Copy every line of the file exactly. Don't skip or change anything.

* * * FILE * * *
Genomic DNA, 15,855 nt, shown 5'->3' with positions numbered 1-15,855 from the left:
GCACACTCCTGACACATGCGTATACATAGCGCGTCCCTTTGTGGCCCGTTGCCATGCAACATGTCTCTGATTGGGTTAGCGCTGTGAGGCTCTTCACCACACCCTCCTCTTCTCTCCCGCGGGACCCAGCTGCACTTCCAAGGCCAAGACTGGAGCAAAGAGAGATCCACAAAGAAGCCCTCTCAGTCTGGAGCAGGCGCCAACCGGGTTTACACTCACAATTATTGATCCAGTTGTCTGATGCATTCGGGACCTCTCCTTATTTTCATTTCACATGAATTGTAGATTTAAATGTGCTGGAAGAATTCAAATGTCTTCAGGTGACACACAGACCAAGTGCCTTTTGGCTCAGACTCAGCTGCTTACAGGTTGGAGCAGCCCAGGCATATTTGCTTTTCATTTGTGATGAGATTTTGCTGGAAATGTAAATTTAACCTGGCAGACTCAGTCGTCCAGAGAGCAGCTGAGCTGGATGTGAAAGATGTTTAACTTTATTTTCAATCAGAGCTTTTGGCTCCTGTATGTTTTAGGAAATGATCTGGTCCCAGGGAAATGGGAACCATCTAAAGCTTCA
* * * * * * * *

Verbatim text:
Genomic DNA, 15,855 nt, shown 5'->3' with positions numbered 1-15,855 from the left:
GCACACTCCTGACACATGCGTATACATAGCGCGTCCCTTTGTGGCCCGTTGCCATGCAACATGTCTCTGATTGGGTTAGCGCTGTGAGGCTCTTCACCACACCCTCCTCTTCTCTCCCGCGGGACCCAGCTGCACTTCCAAGGCCAAGACTGGAGCAAAGAGAGATCCACAAAGAAGCCCTCTCAGTCTGGAGCAGGCGCCAACCGGGTTTACACTCACAATTATTGATCCAGTTGTCTGATGCATTCGGGACCTCTCCTTATTTTCATTTCACATGAATTGTAGATTTAAATGTGCTGGAAGAATTCAAATGTCTTCAGGTGACACACAGACCAAGTGCCTTTTGGCTCAGACTCAGCTGCTTACAGGTTGGAGCAGCCCAGGCATATTTGCTTTTCATTTGTGATGAGATTTTGCTGGAAATGTAAATTTAACCTGGCAGACTCAGTCGTCCAGAGAGCAGCTGAGCTGGATGTGAAAGATGTTTAACTTTATTTTCAATCAGAGCTTTTGGCTCCTGTATGTTTTAGGAAATGATCTGGTCCCAGGGAAATGGGAACCATCTAAAGCTTCA